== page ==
“He told me if I did good he would send me to the 2006 Paralympic Games in Torino,” Morrison said. “I had just moved to the Twin Cities and had just started working the WCHA and that would’ve been right in the middle of playoff time. I remember saying to Scott, ‘When exactly will I know if I’m going to go to Torino?’ I asked because I needed to tell my college supervisor that I was going to be gone for the playoffs. He goes, ‘Well, let me rephrase that. Congratulations. You’ve been selected to go to the 2006 Paralympic Games in Torino.’ I was like, ‘Oh crap. Here we go.’”
All of a sudden Morrison was on a crash course, trying to learn the ropes of sled hockey as fast as possible. He watched a bunch of DVDs to study the game as well as any YouTube clips he could get his hands on.
Then it was off to Colorado Springs without any sort of in-game experience.
“I got very lucky because the other individual that they sent to that event in Colorado Springs was a gentleman by the name of Scott McDonald,” Morrison said. “He had been around the sport for a long time and he basically taught me the game.”
While the differences were vast, especially considering Morrison had only ever worked with traditional hockey prior to that event, the biggest difference came down to positioning on the ice.
“Everything I knew about positioning basically got thrown out the window,” Morrison said. “You have to be on top of the play at all times because the penalties are much more subtle and much more difficult to see. You have a stick that’s only 100 centimeters long, so that hook is really hard to see.”
Besides that, Morrison also learned the hard way that certain plays look a heckuva lot different.
“A guy using his stick underneath his sled to try to shoot a puck in a motion for someone that hasn’t been around sled hockey looks a lot like he basically threw it with his hand,” Morrison said. “I remember I actually waved off a goal that I thought was put in with his hand and everybody else knew he put it in with his stick.”
That three-team sled hockey tournament, featuring the United States, Canada, and Germany, gave Morrison the confidence he needed heading into the 2006 Paralympic Games in Torino.
“I had just worked a bunch of games at a really high level,” Morrison said. “I was seeing the best players, so I felt good. When I actually got to the 2006 Paralympic Games in Torino it was one of those things where I had to step up and get better every game. There was no choice.”
For Morrison, the first game of the 2006 Paralympic Games in Torino was life-changing.
“When I was younger I was hoping to make the NHL (as an official),” Morrison said. “Once I was about 30 years old, I realized that it wasn’t going to happen, so I kind of switched mental gears and said, ‘OK. Let’s go the international route.’ Obviously the brass ring for the international route is the Olympics. That’s what I was pushing for. That’s what I thought I had my best shot at. Then all of a sudden I get this call that I am going to the Paralympics. It took my breath away. I had been working for something like that, and once it happened, all I wanted to do was get ready for it.”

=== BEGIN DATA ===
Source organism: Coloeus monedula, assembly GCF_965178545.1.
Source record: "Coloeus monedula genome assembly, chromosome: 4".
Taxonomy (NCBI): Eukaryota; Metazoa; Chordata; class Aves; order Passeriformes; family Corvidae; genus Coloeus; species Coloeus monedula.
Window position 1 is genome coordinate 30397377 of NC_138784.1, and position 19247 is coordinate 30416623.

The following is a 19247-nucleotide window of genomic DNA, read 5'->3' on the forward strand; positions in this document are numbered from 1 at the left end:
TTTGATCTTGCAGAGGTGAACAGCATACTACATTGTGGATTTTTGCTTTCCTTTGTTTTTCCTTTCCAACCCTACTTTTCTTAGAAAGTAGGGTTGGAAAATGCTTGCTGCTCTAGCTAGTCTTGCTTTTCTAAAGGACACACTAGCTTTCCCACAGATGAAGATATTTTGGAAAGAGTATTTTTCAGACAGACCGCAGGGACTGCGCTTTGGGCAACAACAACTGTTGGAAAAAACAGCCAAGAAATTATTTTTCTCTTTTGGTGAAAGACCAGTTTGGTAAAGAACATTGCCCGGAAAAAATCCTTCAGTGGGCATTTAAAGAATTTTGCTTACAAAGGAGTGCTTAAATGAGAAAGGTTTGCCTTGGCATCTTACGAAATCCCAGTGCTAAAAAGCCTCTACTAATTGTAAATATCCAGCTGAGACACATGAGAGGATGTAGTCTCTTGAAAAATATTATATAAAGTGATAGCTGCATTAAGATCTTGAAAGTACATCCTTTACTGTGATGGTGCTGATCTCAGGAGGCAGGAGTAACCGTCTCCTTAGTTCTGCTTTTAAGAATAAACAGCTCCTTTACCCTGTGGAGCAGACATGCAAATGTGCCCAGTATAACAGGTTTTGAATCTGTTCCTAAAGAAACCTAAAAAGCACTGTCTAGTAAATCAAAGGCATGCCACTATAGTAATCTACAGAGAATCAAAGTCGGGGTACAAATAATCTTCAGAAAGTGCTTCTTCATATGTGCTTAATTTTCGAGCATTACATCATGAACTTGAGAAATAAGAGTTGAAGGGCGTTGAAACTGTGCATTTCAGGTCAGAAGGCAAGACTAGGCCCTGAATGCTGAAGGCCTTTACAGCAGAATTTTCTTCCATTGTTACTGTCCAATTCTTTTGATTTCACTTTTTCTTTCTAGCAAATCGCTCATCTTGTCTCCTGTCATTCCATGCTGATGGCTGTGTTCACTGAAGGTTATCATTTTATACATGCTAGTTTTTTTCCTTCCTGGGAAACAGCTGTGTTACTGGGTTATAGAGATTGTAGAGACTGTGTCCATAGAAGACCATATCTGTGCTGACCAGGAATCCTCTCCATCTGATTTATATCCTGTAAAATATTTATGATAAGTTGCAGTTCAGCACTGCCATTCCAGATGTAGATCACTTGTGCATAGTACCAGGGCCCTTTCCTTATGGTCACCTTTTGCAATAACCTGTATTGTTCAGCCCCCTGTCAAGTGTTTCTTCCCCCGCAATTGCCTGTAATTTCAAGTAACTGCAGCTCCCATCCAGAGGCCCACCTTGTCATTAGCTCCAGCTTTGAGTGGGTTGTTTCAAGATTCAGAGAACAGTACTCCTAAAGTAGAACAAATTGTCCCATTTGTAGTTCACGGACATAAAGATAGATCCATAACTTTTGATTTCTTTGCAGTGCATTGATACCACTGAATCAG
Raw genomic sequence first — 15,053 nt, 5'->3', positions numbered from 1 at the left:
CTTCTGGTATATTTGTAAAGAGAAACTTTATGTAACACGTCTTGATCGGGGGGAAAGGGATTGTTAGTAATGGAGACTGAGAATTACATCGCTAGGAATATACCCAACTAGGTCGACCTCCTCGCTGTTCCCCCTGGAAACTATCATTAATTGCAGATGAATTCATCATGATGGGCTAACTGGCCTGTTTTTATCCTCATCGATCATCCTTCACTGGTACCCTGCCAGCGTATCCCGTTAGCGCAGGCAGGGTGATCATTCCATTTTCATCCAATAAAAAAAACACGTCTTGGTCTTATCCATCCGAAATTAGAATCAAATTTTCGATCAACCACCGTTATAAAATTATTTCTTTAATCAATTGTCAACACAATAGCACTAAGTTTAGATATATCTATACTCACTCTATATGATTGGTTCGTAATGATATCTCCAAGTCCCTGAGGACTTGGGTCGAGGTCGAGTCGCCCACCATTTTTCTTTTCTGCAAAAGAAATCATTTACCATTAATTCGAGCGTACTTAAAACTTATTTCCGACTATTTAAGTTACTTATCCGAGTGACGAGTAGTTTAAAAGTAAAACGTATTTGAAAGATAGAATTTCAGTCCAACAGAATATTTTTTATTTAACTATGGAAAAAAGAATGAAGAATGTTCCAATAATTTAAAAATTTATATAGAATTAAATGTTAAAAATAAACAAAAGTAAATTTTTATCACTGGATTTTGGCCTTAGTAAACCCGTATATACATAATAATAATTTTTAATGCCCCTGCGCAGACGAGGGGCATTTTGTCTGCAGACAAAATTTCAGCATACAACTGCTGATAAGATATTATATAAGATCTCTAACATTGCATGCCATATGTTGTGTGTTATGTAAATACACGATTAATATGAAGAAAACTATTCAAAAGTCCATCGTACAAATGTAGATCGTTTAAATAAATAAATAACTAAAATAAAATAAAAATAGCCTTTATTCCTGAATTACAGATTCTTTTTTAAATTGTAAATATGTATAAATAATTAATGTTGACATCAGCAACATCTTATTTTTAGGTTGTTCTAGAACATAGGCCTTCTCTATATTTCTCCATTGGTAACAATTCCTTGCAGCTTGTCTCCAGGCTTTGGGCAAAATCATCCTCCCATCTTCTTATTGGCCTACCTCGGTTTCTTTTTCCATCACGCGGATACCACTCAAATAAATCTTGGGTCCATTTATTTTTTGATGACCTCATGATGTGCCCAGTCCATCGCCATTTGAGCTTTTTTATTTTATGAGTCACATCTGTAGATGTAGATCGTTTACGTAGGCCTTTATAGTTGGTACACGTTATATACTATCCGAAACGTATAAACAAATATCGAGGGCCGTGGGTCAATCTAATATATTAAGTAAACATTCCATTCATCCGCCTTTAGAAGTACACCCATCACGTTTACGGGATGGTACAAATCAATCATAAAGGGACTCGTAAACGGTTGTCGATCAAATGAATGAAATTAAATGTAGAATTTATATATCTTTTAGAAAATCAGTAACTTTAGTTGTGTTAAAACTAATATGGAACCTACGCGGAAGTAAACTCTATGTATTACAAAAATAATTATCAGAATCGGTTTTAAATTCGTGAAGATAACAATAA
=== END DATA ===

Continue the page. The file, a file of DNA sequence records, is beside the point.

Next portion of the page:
Since then, Morrison has worked three more Paralympic Games (Vancouver, Sochi, and Pyeongchang) on top of handling his current role with the International Paralympic Committee.
In that position, Morrison works with the technical side of the sport, which basically focuses on our rulebooks, as well as the officiating development side of the sport, which essentially is a pathway that finds a way to get the most out of our officials. He also oversees the assigning of certain officials to certain tournaments
“I am looking for officials that have succeeded at some of the highest levels that show a passion for the sport,” Morrison said. “I’d say the passion for the sport is as important, if not more important, than what they have accomplished elsewhere. I don’t want the guy that calls me and is like, ‘Hey. I’m a good linesman. Can I go to the World Championships?’ Sorry. It doesn’t work that way. I want guys that actually love the sport.”
That became a focus based on his experiences with the sport over the better part of the last two decades. He has grown extremely passionate about it, and as the leader of the bunch, he wants every member of his officiating crews to feel the same way.
“I’ve been in this sport long enough and I know guys that have worked the Calder Cup and worked the Frozen Four that I could introduce them to sport the same way I was introduced and they’d do a good job,” Morrison said. “That said, I want that individual who is so passionate about the sport that they have taken a week out of their summer to come and train with us. I’m looking for someone who is passionate about the sport and I think we’ve done a good job with that so far.”